Former Ambassador to Denmark
The irruption of VOX in the autonomous Andalusian Parliament has unleashed a wave of disqualifications and accusations of right-wing extremism that, far from weakening it, have consolidated it to the point that on the 7th of this month the polls already predicted its entry into the Nation Parliament with 9 deputies; two weeks later, Metroscopia increased the figure to 29 and the last polls already predict more than 40.
Bearing in mind the dysfunctions of the Spanish electoral system, it can be assumed that in the next elections to the European Parliament of the 54 deputies who will be elected in Spain by single constituency, VOX could surpass the results of more than one of the traditional ones: time will tell.
There has been a lot of speculation about the reasons why a party that has until now been irrelevant in the Spanish political panorama has burst onto the scene with such a push: many blame it on the discontent of a large part of the electorate due to the deficient management of the Catalan crisis.
Others blame it on the disenchantment of the traditional voters of the Popular Party for what they consider the treason of its leaders to be the basic nucleus of their ideology. However, and without ruling out the previous motives, if the origin of its voters is analysed, the VOX phenomenon acquires another dimension, which some interpret as a transversal movement of protest against the discredited traditional parties, perceived as machineries that pursue personal profit through innumerable mechanisms of corruption; It does not seem to be a crazy hypothesis, although I believe that this protest movement has more to do with the ideological disarmament of a social democracy that has replaced its traditional principles with a series of clichés about walking around the house (ultra-feminism, animal protection, ideology of gender equality, reinterpretation of history etc.) that can basically be summarized what some consider “politically correct”, a phenomenon that, to a greater or lesser extent, has occurred in European countries such as France, Germany, Austria, Greece, Scandinavian countries, etc.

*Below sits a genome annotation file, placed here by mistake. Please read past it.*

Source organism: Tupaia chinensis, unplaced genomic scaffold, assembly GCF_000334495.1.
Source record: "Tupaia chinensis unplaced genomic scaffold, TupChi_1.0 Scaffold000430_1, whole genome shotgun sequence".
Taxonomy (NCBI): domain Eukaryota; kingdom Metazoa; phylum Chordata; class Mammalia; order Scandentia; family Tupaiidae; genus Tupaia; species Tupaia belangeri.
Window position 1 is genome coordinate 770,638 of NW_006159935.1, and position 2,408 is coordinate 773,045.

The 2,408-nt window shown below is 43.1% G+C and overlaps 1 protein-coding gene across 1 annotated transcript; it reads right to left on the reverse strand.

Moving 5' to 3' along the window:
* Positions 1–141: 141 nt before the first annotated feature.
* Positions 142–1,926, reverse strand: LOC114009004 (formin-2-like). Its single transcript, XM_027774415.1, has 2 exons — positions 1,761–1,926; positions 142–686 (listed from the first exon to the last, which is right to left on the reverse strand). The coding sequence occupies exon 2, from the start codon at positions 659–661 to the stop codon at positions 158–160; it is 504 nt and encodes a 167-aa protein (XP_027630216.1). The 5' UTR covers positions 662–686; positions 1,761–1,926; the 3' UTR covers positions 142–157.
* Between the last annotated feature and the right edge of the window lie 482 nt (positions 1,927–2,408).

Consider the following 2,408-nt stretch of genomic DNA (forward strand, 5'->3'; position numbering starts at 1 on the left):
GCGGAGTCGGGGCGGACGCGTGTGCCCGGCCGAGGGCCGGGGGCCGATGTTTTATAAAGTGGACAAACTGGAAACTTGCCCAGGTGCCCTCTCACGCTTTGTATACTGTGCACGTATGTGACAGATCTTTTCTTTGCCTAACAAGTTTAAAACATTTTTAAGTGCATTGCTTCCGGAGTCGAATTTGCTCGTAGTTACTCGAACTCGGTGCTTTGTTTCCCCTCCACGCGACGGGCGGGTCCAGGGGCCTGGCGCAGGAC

I think it also has to do with the phenomenon of globalisation: technology and work have always been closely linked but have now reached a level of digital impact that a former editor of the “Frankfurter Allgemeine Zeitung” summed up by saying “Today, Internet is the steam engine of the mind”. In addition, the traditional sociological support of social democratic, worker’s parties, is gradually disappearing as the pre-technological jobs and the cat for a hare of gender politics and other topics of political correctness rather provoke rejection movements in many of the citizens of post-industrial societies who do not find in them effective solutions to their problems, to such an extent that some social democratic parties that were once deeply rooted in their respective countries have practically disappeared at the hands of inane leaders in France, Italy, Greece, Austria and, sooner rather than later, in Germany. That is why parties capable of internalizing these social changes, analyzing them correctly and tuning in to their actors will end up dominating the political landscape by sweeping away the traditional ones.
26/12/2018. © All rights reserved